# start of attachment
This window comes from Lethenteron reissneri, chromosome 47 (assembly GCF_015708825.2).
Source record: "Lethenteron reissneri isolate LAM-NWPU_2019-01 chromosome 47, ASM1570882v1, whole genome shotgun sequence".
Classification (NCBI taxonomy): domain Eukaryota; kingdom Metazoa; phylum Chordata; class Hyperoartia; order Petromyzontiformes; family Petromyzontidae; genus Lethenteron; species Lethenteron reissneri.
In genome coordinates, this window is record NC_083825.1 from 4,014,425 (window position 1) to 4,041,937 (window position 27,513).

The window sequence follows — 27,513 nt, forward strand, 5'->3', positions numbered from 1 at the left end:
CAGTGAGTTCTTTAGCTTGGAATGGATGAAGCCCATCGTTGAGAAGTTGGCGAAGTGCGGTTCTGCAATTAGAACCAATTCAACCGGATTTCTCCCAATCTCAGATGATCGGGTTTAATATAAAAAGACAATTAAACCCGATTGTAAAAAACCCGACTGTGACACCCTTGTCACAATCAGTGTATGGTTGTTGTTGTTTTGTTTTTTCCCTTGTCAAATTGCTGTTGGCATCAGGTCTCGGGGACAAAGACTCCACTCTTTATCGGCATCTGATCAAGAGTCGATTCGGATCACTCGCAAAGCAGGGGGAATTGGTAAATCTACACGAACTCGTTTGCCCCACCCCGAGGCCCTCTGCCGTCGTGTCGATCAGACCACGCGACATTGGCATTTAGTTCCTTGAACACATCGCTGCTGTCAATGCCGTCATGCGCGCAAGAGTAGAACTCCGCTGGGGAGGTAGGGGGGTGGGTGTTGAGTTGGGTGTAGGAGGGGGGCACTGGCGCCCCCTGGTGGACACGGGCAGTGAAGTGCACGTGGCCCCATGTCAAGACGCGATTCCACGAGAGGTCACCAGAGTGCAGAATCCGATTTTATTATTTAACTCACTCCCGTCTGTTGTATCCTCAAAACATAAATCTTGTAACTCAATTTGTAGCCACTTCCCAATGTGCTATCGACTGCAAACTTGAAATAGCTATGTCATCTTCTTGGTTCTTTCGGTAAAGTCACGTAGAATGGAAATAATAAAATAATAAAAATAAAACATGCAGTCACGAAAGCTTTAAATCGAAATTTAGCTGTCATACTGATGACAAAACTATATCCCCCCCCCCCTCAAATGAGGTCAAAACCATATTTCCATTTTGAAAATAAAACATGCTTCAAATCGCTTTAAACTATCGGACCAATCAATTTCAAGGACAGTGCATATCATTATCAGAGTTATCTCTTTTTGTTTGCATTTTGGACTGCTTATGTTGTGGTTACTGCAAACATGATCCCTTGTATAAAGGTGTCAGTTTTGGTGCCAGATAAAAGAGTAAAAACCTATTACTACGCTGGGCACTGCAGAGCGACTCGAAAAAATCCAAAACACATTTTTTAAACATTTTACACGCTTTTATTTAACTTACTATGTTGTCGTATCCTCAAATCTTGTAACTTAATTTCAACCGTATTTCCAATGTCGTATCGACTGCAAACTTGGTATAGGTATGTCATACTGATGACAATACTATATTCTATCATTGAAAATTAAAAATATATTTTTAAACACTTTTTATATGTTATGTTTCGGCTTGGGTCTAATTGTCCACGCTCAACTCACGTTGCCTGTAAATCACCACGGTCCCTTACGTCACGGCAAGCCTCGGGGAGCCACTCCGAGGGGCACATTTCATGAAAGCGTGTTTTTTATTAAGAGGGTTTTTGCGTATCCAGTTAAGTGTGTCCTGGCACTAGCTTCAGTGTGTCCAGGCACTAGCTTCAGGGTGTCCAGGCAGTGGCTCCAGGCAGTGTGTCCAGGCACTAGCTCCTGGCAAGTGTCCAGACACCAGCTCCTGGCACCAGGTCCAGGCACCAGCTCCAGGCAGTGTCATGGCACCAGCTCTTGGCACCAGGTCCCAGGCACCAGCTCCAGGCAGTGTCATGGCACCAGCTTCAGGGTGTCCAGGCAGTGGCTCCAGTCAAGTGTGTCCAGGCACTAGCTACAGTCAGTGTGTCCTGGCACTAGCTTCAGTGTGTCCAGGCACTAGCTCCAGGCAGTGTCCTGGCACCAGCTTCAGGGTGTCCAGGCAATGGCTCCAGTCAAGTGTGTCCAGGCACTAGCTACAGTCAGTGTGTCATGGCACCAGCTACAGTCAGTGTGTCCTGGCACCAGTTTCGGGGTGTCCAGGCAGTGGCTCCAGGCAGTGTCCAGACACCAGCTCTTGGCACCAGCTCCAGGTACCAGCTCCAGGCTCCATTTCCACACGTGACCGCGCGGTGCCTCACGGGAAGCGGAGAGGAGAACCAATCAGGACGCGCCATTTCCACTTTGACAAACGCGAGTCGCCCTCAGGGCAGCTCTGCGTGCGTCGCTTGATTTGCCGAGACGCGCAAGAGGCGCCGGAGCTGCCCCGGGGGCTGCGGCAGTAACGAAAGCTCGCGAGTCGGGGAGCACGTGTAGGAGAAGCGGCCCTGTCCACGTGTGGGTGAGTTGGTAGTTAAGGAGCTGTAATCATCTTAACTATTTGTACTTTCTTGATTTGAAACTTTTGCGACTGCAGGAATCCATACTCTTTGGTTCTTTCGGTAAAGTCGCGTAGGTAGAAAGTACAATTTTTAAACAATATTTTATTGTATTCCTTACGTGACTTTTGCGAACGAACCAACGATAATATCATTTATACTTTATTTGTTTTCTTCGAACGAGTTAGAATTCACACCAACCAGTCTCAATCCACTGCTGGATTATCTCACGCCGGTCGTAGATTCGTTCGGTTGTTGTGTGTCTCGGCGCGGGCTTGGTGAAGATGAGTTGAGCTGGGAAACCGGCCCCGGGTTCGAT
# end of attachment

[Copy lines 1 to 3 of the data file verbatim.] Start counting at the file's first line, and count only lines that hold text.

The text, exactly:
This window comes from Lethenteron reissneri, chromosome 47 (assembly GCF_015708825.2).
Source record: "Lethenteron reissneri isolate LAM-NWPU_2019-01 chromosome 47, ASM1570882v1, whole genome shotgun sequence".
Classification (NCBI taxonomy): domain Eukaryota; kingdom Metazoa; phylum Chordata; class Hyperoartia; order Petromyzontiformes; family Petromyzontidae; genus Lethenteron; species Lethenteron reissneri.